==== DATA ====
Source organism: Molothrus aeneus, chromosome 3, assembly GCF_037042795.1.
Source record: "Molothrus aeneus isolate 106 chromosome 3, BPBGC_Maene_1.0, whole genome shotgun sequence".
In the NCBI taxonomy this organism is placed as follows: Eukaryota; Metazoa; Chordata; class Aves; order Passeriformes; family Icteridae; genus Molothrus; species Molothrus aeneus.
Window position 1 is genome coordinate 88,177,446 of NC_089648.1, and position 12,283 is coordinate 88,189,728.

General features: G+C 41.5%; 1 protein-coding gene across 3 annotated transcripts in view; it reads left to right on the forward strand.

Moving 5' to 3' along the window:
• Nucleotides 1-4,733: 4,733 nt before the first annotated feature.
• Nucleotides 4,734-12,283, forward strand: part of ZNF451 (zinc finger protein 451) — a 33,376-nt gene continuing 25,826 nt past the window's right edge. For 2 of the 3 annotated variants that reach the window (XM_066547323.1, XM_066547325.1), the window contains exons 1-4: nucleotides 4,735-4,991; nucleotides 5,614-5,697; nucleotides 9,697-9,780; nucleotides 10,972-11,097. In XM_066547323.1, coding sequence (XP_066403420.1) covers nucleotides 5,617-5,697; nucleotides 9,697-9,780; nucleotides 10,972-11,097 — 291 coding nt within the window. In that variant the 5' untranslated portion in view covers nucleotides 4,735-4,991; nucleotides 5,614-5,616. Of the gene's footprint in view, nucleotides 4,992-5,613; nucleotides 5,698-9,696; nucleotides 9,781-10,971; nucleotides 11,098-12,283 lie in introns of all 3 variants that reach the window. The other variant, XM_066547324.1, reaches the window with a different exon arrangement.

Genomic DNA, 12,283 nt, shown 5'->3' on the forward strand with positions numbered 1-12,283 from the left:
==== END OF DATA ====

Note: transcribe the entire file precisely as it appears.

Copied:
Source organism: Molothrus aeneus, chromosome 3, assembly GCF_037042795.1.
Source record: "Molothrus aeneus isolate 106 chromosome 3, BPBGC_Maene_1.0, whole genome shotgun sequence".
In the NCBI taxonomy this organism is placed as follows: Eukaryota; Metazoa; Chordata; class Aves; order Passeriformes; family Icteridae; genus Molothrus; species Molothrus aeneus.
Window position 1 is genome coordinate 88,177,446 of NC_089648.1, and position 12,283 is coordinate 88,189,728.

General features: G+C 41.5%; 1 protein-coding gene across 3 annotated transcripts in view; it reads left to right on the forward strand.

Moving 5' to 3' along the window:
• Nucleotides 1-4,733: 4,733 nt before the first annotated feature.
• Nucleotides 4,734-12,283, forward strand: part of ZNF451 (zinc finger protein 451) — a 33,376-nt gene continuing 25,826 nt past the window's right edge. For 2 of the 3 annotated variants that reach the window (XM_066547323.1, XM_066547325.1), the window contains exons 1-4: nucleotides 4,735-4,991; nucleotides 5,614-5,697; nucleotides 9,697-9,780; nucleotides 10,972-11,097. In XM_066547323.1, coding sequence (XP_066403420.1) covers nucleotides 5,617-5,697; nucleotides 9,697-9,780; nucleotides 10,972-11,097 — 291 coding nt within the window. In that variant the 5' untranslated portion in view covers nucleotides 4,735-4,991; nucleotides 5,614-5,616. Of the gene's footprint in view, nucleotides 4,992-5,613; nucleotides 5,698-9,696; nucleotides 9,781-10,971; nucleotides 11,098-12,283 lie in introns of all 3 variants that reach the window. The other variant, XM_066547324.1, reaches the window with a different exon arrangement.

Genomic DNA, 12,283 nt, shown 5'->3' on the forward strand with positions numbered 1-12,283 from the left: